If my work with the sheep is slippery and carefree, then this work was satisfyingly decisive, especially on that first day: the rain pounded down, the diesel-fueled splitter cracked through wide logs, the chainsaw screamed through wood leaving a half-inch gap in its wake, Seth and I slapped down cut logs onto the ever-growing cord, we chucked the log ends into a mountainous scrap pile. The experience was aural, kinetic, visual (each piece of wood as unique as people - different grains, colors, weights, shapes), and, my favorite, olfactory: the wood smell was strong, sawdust perfumed the air, diesel mingled its sharpness in my nose along with wet earth...Roberto lit a cigarette, and the tobacco aroma just fit. I was blissful. When Roberto offered me una sigaretta, I had to join him; it was an opportunity for a partnership of sorts and a synergy I couldn’t pass up. Smoking in the bosco, with Roberto.

I Want to Be Like Common (Closet) People
In getting familiar with Pulcinelli, our dorm-like home away from home, the ten of us poked through every nook and cranny. I like to think we are investigators, researchers on what has come before us, but we are just nosy and curious. The Find, the booty, came via the Common Closet. The CC is a large armoire in the Common Room (aka living room - 5 couches, fireplace, stocked bookshelf), chock full of clothes, accessories, and accoutremont mista from previous interns and who knows where (I mean, the jock strap? Is that a joke someone planted?). The CC gives and gives. It clothes us, it entertains us, it feeds our creativity.

On Day One, we pored through the CC as a group, holding up and commenting on every item in the closet. Some pieces were scored (me: pants-convertible-shorts of a really nice quality). Nearly everyone had at least one item on or in their hands that night. Future Dress Up For Fun from the closet seemed inevitable.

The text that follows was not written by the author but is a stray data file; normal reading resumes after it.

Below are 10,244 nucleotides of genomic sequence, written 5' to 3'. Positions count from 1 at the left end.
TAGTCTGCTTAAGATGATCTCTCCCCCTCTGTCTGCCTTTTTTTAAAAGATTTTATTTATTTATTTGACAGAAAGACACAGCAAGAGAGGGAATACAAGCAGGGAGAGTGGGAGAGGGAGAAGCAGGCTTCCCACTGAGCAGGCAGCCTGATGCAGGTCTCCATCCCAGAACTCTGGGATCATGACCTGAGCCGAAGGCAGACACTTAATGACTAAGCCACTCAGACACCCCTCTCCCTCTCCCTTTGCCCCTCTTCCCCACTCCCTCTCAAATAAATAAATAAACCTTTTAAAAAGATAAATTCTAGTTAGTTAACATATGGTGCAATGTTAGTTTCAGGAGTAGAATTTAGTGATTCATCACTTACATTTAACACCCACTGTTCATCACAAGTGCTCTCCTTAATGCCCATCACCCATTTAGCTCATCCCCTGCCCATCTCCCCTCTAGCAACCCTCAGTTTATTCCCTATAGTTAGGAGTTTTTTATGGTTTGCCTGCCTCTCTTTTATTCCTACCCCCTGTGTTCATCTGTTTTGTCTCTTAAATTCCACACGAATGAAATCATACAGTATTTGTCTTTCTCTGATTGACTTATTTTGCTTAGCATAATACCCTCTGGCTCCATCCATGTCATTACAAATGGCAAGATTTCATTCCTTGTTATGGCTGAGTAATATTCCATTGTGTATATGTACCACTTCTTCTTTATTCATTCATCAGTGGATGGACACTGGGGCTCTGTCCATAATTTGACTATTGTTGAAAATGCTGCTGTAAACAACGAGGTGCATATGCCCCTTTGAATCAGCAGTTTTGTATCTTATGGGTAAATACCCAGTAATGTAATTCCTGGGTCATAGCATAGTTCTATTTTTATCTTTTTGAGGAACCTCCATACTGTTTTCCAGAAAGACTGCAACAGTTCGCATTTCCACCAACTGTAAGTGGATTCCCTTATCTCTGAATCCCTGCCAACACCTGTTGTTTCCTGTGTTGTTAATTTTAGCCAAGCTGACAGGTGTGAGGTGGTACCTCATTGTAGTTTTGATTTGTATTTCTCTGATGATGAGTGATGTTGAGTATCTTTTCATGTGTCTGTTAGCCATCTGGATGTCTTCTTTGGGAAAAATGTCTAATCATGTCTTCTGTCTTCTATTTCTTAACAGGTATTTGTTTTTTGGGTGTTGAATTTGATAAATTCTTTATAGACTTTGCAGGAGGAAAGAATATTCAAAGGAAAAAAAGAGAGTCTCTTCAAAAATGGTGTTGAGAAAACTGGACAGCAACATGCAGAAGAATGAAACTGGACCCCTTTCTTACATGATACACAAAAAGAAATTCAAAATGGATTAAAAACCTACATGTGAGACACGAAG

Day Two: As a gift to Nick, the only intern celebrating a birthday while we are here, we decided to give him free rein to dress another intern solely from the CC for the entirety of his birth day. We played it fair, with Nick handing out playing cards to each intern, leaving one aside for Kate who was checking her email. Whoever had the lowest card "won" the costume contest. Kate won.

Nick, ever fair and fun, and apparently costume-challenged, let each of the other interns select their own piece from the CC, for consideration in Kate’s outfit; Nick had the final vote from this pre-selected wardrobe. I have to say, Kate looked mighty fetching in her purple fish-print dress, yellow pants, and pink-flowered shoulder bag (my pick!). She carried a pink and white striped parasol all day. Thank goodness it was a Sunday, and not a normal work day; she works for the guest services side of the farm.

I still wonder what Kate would have done with the single purple sock that was Aubrey's pick.

Day Three: As it became apparent to Aubrey that her lost luggage wasn't going to make its way to Spannocchia, at least not in the promised two days, the CC took on new depth. We returned to delving deep into its offerings, and Aubrey’s been dressed in dry, clean clothing since. Grandmother's Chest meets The Real World.


Anonymous Anonymous said...

Erin :)!

Enjoyed reading about your latest experiences on the farm in Italy. It sounds like a once in a life time experience. You certainly are making alot of friends (people I mean). I got a good laugh with the Rambo story - it reminds me of this donkey that we had to chase down in Iraq for this Iraqi woman back in July. Right now, enjoying a nice cold Corona and getting ready to jump in the hot tub. Jealous? Take care, have fun, and stay out of trouble with the sheep ;).

David :)

2:03 PM